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The Art Of Star Wars: The Last Jedi Book Review

Art Last Jedi.png

“The Art Of Star Wars: The Last Jedi” continues the welcome tradition of this line of books.

Written by Phil Szostak (who also provides the introduction), “The Art of Star Wars: The Last Jedi” kicks off with a foreword by director Rian Johnson before delving into the content of the book. As per usual, the book is comprised of imagery by concept artists, storyboard artists, computer graphics, concept designers, art directors, VFX artists, prop masters and sculptors. The collection of images more or less tells the entire story of “The Last Jedi” although it does begin with the ending of “The Force Awakens” where Rey is still known as Kira. In terms of the written content, each image is accompanied by notes about the visuals which provide information about everything from Snoke’s shoes to “To Catch A Thief” influencing the look of Canto Bight. The other written content is filled with behind the scenes production stories, info about crew members and their jobs, Rian Johnson’s thoughts and or memories of the Saga, character discussions, and film sequence breakdowns.

Regardless of one’s opinion on “The Last Jedi,” the art of books are always an event for “Star Wars” fans. Whether you are getting a glimpse at what might have been, viewing a display of incredible artwork, or seeing the groundwork for the film’s eventual visuals, the art of books never cease to be a thrill. Unlike “The Force Awakens” which saw a plethora of deviations of what might have been, there isn’t a huge amount of material here that is wildly different from the final product, but that does not mean there are some intriguing goodies. Some of the highlights (to me at least) are the Caretaker village art by concept artist Seth Engstrom, the physicla magna bomb designs by graphic designer Chris Kitisakkul, the Zhangjiajie Temple by legendary artist Doug Chiang, as well as alternate scenes of Rose and Finn on the Mega Star Destroyer, a bald Kylo Ren design, alternate Luke visuals, and so on.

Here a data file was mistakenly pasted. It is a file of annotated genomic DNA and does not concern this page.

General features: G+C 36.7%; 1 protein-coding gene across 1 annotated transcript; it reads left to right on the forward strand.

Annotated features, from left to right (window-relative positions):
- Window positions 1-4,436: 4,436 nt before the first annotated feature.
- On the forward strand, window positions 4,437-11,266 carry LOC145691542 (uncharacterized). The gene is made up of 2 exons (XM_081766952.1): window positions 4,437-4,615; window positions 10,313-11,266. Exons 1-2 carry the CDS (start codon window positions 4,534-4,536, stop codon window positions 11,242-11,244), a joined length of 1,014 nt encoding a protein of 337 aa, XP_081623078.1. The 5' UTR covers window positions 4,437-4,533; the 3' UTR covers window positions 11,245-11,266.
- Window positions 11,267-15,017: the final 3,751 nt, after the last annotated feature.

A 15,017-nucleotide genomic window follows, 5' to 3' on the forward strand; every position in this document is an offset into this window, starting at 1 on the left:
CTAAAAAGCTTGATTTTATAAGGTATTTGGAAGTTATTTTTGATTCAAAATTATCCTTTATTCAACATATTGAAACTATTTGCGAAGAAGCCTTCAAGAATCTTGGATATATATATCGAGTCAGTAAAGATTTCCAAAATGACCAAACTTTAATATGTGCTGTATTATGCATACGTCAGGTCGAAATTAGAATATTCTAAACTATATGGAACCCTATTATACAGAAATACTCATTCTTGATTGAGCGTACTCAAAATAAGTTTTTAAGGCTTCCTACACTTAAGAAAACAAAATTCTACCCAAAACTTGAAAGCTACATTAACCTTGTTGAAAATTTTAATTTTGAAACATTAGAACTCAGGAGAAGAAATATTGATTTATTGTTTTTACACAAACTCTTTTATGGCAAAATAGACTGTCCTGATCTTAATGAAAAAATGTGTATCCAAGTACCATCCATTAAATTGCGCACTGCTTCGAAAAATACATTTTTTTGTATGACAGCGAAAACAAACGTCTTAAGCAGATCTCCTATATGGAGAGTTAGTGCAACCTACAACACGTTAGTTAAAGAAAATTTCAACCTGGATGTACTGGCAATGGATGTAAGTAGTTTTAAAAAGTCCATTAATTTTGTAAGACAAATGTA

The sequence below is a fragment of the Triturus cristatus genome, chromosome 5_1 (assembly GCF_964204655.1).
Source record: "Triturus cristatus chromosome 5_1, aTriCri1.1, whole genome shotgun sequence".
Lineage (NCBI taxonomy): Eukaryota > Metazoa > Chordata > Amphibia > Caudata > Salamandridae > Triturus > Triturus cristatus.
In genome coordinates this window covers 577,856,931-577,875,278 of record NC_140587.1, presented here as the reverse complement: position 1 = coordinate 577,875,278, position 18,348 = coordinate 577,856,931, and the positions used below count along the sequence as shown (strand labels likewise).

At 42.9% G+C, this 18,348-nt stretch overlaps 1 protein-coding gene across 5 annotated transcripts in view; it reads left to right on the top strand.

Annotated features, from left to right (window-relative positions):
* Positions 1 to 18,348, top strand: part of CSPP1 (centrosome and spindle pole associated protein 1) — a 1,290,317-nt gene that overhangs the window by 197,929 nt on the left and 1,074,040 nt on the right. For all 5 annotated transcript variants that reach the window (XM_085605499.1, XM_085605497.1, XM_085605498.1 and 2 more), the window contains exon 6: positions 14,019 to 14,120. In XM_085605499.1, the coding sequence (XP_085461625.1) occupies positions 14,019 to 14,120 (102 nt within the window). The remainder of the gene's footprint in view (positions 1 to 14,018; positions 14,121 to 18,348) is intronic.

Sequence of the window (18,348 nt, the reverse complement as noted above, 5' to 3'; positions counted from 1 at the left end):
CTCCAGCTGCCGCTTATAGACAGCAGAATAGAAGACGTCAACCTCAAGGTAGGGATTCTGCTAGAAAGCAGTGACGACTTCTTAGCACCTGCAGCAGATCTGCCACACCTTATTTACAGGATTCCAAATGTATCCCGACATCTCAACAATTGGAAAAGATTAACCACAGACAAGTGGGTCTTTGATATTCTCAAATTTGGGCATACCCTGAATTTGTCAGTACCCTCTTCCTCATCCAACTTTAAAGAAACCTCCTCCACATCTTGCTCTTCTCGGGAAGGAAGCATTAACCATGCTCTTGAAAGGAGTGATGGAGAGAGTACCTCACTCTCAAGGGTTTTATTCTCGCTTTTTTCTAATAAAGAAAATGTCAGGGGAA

In terms of the rest of the book’s content, there’s so much to pour over here. VFX art director James Clyne’s movielike images of walkers and ram guns really stand out here as do the Canto Bight costumes, prop rings, and weaponry. Really, every image here elicits a reaction whether it’s a close-up of a ship or not seen on screen Porg violence.

Overall Thoughts: Whether you appreciate physical art or digital art or merely want to see the behind-the-scenes work that goes into a “Star Wars” movie, “The Art of Star Wars: The Last Jedi” has something for everyone. Recommended.

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January 13, 2018 - Posted by | Book review | , , , ,

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